According to the chart the Default Rate for the Italy is 78%, Belgium 82%, UK 97.9%, Greece 101.3%, Austria 104.5%, and Ireland 113.6%. The problem is this chart is 2.5 months old and the problem is much worse...
In particular, having governments buy distressed assets from the banks, or provide loan guarantees, is not an effective solution. It does not reduce the volume of debt, or force recognition of losses. It merely re-denominates private sector obligatio
"anyone chasing the rally in government bonds is making a "terrible mistake." "The idea that you can fix a period of excess borrowing and excess consumption by more borrowing and more consumption to me is just ludicrous," he
Known as "BerkShares," the colorful currency is printed by a nonprofit group to encourage people to spend close to home in the state's Berkshire region. Customers who use the money also get a built-in 10 percent discount...
Bernanke, Philadelphia Fed's Plosser differ publicly on new policy - WASHINGTON (MarketWatch) - Key fault lines are emerging at the Federal Reserve over the central bank's journey into uncharted monetary policy.
The New York Times reports banks need more bailout money, and some are already lobbying for it. Collectively, these stories suggest the problems in the financial sector are far from over, and more government bailouts are coming.
Ron Paul exposes the current tricks and treats ahead in the halls of CONgress, and the heads of government and quasi-government running off from CONgressional hearings to meet with Central Bankers and Board of International Settlements.
Ben Bernanke called for fresh efforts to clean up the US banking system on Tuesday, warning that fiscal stimulus measures alone would not be enough to overcome the economic crisis.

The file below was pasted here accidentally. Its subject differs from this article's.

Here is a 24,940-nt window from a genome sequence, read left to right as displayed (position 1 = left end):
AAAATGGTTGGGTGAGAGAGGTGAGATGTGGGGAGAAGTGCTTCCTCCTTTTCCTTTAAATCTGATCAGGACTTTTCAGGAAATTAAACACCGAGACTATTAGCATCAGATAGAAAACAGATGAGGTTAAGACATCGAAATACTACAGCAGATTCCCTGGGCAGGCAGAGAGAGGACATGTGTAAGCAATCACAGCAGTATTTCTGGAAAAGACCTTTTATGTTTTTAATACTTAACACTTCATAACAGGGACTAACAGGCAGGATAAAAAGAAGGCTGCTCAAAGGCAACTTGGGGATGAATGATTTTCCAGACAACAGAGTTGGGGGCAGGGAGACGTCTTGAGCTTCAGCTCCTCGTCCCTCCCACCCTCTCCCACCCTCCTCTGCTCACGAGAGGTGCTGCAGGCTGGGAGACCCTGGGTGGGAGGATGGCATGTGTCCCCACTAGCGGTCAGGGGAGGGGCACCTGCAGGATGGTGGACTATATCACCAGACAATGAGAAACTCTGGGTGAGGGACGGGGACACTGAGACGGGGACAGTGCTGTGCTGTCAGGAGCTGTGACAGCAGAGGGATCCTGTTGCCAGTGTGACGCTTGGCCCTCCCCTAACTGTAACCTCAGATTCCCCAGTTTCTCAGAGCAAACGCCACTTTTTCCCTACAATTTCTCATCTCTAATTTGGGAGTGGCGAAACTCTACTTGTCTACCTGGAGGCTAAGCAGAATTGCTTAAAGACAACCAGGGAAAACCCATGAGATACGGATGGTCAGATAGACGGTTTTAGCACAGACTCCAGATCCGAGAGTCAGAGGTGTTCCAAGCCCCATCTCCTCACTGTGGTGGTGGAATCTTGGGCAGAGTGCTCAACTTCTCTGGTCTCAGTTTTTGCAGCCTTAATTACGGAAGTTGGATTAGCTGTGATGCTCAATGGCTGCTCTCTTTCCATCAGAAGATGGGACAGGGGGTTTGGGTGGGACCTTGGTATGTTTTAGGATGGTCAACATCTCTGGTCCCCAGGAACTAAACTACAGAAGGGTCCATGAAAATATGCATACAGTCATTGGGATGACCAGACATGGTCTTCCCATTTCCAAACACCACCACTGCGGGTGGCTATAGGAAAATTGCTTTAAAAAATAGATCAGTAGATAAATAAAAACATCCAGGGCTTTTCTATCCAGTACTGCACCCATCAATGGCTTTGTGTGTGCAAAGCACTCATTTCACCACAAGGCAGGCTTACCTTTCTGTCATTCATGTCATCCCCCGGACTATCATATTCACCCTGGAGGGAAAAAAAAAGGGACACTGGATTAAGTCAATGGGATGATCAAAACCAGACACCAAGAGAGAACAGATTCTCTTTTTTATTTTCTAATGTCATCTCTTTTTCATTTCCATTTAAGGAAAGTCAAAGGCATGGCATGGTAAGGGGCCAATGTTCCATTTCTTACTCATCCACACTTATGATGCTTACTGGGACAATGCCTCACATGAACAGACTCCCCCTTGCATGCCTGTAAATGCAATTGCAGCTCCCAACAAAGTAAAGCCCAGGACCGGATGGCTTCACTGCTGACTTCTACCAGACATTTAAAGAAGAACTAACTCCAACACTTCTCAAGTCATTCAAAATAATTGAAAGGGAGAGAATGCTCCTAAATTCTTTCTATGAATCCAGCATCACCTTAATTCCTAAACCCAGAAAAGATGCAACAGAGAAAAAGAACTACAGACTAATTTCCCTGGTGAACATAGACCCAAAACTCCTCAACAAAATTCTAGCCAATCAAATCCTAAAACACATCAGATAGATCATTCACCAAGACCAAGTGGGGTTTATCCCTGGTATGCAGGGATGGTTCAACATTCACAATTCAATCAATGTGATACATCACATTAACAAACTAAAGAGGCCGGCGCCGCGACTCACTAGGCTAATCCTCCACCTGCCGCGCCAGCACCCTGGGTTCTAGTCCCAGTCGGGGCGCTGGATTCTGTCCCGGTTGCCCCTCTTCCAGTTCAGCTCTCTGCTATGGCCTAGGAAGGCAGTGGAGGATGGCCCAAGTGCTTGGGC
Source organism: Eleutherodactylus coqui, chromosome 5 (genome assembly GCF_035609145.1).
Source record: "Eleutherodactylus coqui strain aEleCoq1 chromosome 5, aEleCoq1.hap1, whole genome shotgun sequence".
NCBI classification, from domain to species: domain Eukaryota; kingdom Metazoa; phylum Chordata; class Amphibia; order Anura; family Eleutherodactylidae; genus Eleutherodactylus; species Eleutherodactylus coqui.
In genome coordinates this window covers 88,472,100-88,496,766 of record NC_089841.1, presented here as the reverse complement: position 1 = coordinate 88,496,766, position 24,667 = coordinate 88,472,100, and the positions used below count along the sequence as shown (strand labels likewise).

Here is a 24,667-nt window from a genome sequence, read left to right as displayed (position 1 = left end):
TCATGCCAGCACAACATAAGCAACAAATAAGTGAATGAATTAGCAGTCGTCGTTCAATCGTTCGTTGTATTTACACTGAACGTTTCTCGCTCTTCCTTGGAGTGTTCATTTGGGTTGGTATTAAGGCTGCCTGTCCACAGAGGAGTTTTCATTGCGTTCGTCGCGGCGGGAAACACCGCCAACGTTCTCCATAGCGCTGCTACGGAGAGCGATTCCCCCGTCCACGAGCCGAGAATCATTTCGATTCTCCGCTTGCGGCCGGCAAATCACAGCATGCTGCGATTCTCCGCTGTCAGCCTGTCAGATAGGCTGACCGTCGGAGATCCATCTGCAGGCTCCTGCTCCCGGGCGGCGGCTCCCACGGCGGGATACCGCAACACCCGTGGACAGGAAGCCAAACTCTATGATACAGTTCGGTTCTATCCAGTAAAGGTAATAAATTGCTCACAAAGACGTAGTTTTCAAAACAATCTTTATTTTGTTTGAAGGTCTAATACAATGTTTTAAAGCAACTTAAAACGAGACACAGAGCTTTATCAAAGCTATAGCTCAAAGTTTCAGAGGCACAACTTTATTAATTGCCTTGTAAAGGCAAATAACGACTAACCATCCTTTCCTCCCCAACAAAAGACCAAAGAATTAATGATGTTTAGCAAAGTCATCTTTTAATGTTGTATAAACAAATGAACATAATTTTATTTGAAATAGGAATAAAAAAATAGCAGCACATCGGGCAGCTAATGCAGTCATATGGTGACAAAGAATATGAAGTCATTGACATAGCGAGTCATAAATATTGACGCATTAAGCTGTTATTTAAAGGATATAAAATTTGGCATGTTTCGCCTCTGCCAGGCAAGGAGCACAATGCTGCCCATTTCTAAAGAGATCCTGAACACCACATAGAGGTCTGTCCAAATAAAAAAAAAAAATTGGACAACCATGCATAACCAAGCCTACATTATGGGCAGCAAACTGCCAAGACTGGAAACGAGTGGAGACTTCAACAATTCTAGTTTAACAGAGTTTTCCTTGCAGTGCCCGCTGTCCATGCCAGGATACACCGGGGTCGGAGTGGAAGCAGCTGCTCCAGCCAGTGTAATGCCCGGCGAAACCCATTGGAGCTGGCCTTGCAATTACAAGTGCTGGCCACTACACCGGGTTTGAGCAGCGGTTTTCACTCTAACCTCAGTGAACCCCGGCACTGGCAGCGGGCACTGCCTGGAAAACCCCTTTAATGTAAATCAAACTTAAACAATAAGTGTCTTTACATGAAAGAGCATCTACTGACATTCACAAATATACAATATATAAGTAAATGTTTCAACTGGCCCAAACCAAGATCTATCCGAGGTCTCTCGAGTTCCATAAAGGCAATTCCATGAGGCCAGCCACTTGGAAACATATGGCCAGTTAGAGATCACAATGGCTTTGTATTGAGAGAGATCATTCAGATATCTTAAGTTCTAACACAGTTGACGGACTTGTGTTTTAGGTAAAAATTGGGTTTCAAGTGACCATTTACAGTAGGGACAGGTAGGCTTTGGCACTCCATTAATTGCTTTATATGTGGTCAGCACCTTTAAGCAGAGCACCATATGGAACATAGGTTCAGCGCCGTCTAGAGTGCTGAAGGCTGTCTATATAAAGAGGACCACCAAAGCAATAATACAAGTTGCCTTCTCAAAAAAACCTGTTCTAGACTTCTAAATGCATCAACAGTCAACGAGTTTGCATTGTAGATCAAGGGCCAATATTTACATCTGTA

Another measure “would be to set up and capitalize so- called bad banks, which would purchase assets from financial institutions in exchange for cash and equity in the bad banks,” he said.
Since there is no economic incentive to lend the financial system will continue to de-leverage and destroy bad debt. The banks have been reduced to hoarding. Therefore, despite a massive increase in money, expect DEFLATION in 2009
The downside of course, is that all of the demand for Treasuries is artificial. Treasuries are now in the hands of speculators looking to sell, not investors looking to hold. These players are analogous to the mid-decade condo-flippers who flocked to
The chief executive of jewellery giant De Beers SA made waves this week when he suggested the global diamond industry consider pricing the shiny gems in a currency other than the U.S. dollar.
Oh by the way, if you're wondering how far off that "catastrophically" is, the answer might be right about now. How come? Treasury today ran a T-bill auction that had only 18% indirect participation. 18% eh? Is that "screw you**
"All the key drivers of China's Treasury purchases are disappearing," said Ben Simpfendorfer, an economist in the Hong Kong office of the Royal Bank of Scotland. "There's a waning appetite for dollars and a waning appetite for